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The Carbohydrates of Food and Their Absorption - Physiology and General Pathology of Sugar Excretion

blood, carbohydrate, starch and absorbed


In order to gain a clear idea of the ultimate fate of the carbohy drates in the body we shall do well to begin with those of the food.

Starch.—The most important alimentary carbohydrate is starch (amylum). This is a material which is compounded of several small er carbohydrate molecules, and which is for this reason called poly saccharid. Starch cannot be absorbed as such, and must first be decomposed by a process of fermentation into the easily soluble carbo hydrates. This decomposition is a process of division in which several smaller carbohydrate molecules (monosaccharids and cisac charids) are formed from the large carbohydrate molecule (polYSac charid). The polysaccharid glycogen has to undergo a similar con version before it can be absorbed.

The ferment (diastase) through the action of which this division is accomplished is found more especially in the buccal secretions and in the pancreatic juice, but it seems to be entirely wanting nowhere in the body.

Diastase gives rise to the formation from starch of the following bodies, some of which are produced consecutively, others simultane ously, viz., soluble starch (amidulin), erythrodextrin, achrooclextrin, isomaltose, and maltose. As these division-products of starch pass into the intestinal wall and portal vein they undergo a further change, being almost entirely converted into grape sugar (glycose, glucose, or dextrose). Dextrin and maltose meet, of course, the same fate when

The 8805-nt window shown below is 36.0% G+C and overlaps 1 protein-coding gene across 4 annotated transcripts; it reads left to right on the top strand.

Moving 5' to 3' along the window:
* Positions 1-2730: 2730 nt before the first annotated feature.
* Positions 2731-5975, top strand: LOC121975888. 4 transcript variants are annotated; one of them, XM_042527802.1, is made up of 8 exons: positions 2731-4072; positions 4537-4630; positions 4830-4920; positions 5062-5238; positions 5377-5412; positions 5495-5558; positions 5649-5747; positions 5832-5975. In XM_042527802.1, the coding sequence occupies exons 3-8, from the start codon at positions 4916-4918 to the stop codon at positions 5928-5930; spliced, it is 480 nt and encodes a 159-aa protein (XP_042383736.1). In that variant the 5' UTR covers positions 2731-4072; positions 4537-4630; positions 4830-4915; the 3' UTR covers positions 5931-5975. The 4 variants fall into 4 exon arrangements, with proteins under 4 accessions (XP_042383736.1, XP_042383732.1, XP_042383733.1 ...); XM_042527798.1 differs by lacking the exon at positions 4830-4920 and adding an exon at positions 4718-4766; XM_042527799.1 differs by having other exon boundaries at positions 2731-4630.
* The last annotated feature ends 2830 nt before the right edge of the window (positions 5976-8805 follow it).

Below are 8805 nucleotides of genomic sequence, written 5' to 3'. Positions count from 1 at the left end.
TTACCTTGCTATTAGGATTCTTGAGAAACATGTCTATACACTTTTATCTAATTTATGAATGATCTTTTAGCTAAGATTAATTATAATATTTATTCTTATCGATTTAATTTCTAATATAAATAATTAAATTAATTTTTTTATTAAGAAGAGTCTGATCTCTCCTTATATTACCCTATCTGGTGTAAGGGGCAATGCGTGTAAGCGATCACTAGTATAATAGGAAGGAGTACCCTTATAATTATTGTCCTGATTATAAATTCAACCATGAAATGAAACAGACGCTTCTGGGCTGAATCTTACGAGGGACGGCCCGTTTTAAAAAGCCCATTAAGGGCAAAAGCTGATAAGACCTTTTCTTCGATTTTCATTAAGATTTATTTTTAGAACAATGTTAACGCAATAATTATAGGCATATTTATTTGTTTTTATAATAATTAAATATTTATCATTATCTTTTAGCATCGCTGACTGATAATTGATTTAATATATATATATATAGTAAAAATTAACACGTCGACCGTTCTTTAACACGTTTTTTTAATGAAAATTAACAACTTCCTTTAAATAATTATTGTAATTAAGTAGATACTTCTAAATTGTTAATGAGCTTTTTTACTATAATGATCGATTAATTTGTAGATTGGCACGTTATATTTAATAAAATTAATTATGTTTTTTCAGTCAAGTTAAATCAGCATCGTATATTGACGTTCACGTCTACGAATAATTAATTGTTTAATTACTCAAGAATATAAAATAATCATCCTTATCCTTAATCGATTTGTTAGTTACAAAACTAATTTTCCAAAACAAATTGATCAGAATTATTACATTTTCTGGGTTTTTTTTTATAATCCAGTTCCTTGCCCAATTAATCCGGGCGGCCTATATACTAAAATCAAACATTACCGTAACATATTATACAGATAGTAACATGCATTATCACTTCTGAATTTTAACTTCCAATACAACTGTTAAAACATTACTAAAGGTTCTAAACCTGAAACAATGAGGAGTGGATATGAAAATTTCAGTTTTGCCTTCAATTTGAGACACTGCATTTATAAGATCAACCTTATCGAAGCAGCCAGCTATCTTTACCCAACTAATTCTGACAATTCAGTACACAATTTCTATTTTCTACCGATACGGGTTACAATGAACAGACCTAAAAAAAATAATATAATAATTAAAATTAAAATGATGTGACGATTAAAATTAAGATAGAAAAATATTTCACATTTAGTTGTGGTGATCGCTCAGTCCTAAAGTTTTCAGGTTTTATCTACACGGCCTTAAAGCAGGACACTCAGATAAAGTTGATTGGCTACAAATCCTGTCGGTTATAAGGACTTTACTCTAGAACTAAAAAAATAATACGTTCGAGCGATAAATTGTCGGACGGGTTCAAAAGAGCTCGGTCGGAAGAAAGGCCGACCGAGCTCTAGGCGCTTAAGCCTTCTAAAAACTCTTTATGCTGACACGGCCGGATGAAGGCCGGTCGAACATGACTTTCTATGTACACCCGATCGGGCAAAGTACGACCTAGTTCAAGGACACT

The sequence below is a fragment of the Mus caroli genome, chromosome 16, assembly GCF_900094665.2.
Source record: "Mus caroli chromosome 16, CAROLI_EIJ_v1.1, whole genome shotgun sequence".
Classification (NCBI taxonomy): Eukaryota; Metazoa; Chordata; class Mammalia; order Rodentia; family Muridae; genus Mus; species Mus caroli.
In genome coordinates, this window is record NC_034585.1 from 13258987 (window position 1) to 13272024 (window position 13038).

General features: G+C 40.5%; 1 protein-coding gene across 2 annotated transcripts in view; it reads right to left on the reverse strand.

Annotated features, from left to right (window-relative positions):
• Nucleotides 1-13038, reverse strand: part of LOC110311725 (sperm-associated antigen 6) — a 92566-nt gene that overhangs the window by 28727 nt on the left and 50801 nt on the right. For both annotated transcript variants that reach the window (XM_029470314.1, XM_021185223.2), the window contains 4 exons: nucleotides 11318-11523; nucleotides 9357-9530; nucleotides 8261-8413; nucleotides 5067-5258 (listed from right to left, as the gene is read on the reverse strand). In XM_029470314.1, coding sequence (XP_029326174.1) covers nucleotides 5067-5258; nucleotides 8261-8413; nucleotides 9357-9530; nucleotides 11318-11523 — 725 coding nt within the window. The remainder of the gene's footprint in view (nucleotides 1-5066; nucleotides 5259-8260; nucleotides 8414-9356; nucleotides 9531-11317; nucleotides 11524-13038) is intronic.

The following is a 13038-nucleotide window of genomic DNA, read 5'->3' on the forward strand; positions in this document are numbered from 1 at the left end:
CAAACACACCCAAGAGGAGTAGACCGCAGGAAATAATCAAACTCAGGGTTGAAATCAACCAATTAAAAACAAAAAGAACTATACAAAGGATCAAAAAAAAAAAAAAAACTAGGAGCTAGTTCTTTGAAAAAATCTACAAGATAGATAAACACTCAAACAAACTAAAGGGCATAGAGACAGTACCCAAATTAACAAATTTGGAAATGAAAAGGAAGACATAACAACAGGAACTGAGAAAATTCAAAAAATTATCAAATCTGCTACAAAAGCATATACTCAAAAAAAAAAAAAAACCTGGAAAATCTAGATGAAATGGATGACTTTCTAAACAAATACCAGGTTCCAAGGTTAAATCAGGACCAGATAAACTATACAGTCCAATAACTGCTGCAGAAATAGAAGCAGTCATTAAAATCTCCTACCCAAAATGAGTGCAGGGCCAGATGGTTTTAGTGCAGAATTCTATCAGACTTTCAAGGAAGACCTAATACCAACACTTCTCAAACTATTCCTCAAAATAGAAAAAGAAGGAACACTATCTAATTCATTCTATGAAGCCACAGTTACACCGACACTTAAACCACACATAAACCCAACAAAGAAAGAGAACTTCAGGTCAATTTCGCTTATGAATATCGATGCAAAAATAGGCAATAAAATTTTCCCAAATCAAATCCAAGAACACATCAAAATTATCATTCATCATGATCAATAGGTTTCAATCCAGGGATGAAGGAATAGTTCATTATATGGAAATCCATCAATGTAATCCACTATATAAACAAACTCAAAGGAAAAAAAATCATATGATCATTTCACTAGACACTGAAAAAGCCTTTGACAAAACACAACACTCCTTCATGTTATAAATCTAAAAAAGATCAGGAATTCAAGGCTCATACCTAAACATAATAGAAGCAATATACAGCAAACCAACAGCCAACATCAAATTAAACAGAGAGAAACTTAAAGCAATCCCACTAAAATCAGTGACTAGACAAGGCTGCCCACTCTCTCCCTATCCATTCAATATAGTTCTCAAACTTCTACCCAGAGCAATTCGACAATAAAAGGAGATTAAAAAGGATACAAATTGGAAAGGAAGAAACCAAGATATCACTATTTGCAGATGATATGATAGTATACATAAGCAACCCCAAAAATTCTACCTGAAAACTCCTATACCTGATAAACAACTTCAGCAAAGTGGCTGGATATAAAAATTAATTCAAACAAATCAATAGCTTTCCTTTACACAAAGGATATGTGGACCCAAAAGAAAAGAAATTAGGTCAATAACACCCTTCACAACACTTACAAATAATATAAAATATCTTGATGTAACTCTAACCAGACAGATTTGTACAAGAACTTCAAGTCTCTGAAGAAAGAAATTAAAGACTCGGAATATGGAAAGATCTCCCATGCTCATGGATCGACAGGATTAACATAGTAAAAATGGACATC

taken as such in food or drink.

Cane sugar (saccharose) is a disaccharid; it is split up in the ali mentary canal, through the action of acids, ferments, and bacteria, into its two components, grape sugar and fruit sugar (levulose), and in this shape is absorbed. It is only when cane sugar has been in gested in very large quantity that any of it passes unconverted into the blood.

Fruit sugar (levulose, present in ripe fruits and in honey) is taken into the blood unchanged.

Milk sugar (lactose) also passes unchanged into the blood.

Cellulose is probably never absorbed, although a portion of it is lost in the intestinal canal, it being very easily fermented and changed by the action of the bacteria into methan, carbonic acid, acetic acid, and butyric acid.

From the intestinal wall the carbohydrate stream flows through the portal vein to the liver. According to the nature of the food in gested various forms of carbohydrates take part in this procession— glucose, levulose, lactose, saccharose, and traces of dextrin and mal tose. It is furthermore evident that the richness of the portal blood in carbohydrates must be very variable. While in fasting or flesh and-fat-fed clogs the percentage of carbohydrates in the blood of the portal vein is from 0.10 to 0.15, von Mering found it increased to 0.4 and more after feeding the animals with carbohydrates.